Tapes and DVDs Hayes, S. C. (Ed.). (2007). ACT in Action DVD series. Oakland, CA: New Harbinger. [A set of six DVDs on the following topics: Facing the struggle; Control and acceptance; Cognitive defusion; Mindfulness, self, and contact with the present moment; Values and action; and Psychological flexibility. The tapes include several ACT therapists from around the world in addition to Steve, including Ann Bailey-Ciarrochi, JoAnne Dahl, Rainer Sonntag, Kirk Strosahl, Robyn Walser, Rikard Wicksell, and Kelly Wilson. As the marketing folks say: you've read the books, now see the movies.
Hayes, S. C. (2008; due out later this year). Acceptance and Commitment Therapy. Washington, DC: American Psychological Association [Therapy skills DVD using real client].
A 90 minute ACT tape from the 2000 World Congress is available from AABT (www.aabt.org). It costs $50 for members and $95 for non-members. It shows Steve Hayes working with a client (role-played by a graduate student – Steve did not, however, meet the “client” or know their “problem” before the role playing started so it appears relatively realistic). Recommended, however the mike was not properly attached for the “client” and she is a bit hard to hear.
AABT also markets a taped interview with Steve Hayes about the development of ACT and RFT as part of their “Archives” series. Cost is the same as above.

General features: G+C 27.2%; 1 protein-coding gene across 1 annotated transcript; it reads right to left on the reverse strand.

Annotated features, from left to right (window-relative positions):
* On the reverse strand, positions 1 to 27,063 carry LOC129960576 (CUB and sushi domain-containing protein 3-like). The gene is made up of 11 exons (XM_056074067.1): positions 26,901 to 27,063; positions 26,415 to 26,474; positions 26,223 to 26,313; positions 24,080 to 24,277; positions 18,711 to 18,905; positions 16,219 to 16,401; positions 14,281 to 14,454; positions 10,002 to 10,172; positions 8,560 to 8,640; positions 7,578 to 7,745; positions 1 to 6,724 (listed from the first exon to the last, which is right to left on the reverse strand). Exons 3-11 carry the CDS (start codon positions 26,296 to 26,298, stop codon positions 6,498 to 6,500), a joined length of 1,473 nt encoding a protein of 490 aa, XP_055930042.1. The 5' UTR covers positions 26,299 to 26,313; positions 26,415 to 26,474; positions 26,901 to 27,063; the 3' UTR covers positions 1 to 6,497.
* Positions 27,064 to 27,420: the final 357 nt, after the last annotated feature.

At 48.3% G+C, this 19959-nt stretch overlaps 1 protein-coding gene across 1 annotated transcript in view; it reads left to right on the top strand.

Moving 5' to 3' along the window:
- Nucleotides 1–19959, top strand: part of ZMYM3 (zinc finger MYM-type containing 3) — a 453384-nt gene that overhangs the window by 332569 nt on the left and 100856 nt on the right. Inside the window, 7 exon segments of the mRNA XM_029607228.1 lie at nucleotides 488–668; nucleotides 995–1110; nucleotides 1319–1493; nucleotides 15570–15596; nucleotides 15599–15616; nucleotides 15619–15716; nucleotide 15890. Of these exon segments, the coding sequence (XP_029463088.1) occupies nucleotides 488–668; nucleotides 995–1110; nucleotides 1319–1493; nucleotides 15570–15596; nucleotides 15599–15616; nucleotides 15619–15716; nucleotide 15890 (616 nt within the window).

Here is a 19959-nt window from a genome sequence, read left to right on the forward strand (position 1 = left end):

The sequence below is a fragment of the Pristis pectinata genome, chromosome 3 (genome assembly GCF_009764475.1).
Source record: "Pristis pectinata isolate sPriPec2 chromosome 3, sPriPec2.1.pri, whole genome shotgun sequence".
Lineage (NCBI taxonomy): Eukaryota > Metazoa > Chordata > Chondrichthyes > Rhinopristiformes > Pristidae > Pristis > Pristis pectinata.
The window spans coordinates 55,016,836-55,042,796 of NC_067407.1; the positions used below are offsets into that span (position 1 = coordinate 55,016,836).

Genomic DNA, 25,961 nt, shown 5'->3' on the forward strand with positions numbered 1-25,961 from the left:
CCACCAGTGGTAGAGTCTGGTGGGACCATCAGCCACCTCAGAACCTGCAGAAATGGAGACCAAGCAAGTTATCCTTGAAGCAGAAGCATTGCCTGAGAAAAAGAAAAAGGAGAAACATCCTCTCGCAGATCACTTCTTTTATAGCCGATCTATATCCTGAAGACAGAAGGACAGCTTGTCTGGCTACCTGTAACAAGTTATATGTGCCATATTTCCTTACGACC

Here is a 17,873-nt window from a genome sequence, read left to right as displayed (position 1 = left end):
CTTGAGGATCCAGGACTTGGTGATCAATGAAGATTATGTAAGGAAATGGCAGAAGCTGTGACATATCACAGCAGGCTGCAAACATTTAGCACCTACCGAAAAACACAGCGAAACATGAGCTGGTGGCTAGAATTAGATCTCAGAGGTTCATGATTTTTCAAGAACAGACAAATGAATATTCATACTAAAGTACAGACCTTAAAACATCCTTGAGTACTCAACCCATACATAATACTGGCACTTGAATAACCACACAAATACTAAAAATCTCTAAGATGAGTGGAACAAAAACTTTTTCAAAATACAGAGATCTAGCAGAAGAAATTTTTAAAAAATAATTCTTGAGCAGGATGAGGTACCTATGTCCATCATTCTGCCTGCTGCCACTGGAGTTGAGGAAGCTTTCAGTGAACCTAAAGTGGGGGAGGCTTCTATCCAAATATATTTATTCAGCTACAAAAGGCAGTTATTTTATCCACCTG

Hayes, S. C., Follette, V. M., & Linehan, M. (2004). Mindfulness and acceptance: Expanding the cognitive behavioral tradition. New York: Guilford Press. [Shows how ACT is part of a change in the behavioral and cognitive therapies more generally]
Greco, L. & Hayes, S. C. (2008) (Eds.). Acceptance and mindfulness treatments for children and adolescents: A practitioner’s guide. Oakland, CA: New Harbinger. [Similar to the above but for children and adolescents.]
Chantry, D. (2007). Talking ACT: Notes and conversations on Acceptance and Commitment Therapy. Reno, NV: Context Press. [This is an edited version of the ACT listserv from July 2002 through August 2005 compiled by a therapist, for therapists. Functions as a quick reference on a wide range of ACT topics (acceptance, anxiety, behavior analysis, choice, clinical resources, contextualism, etc)]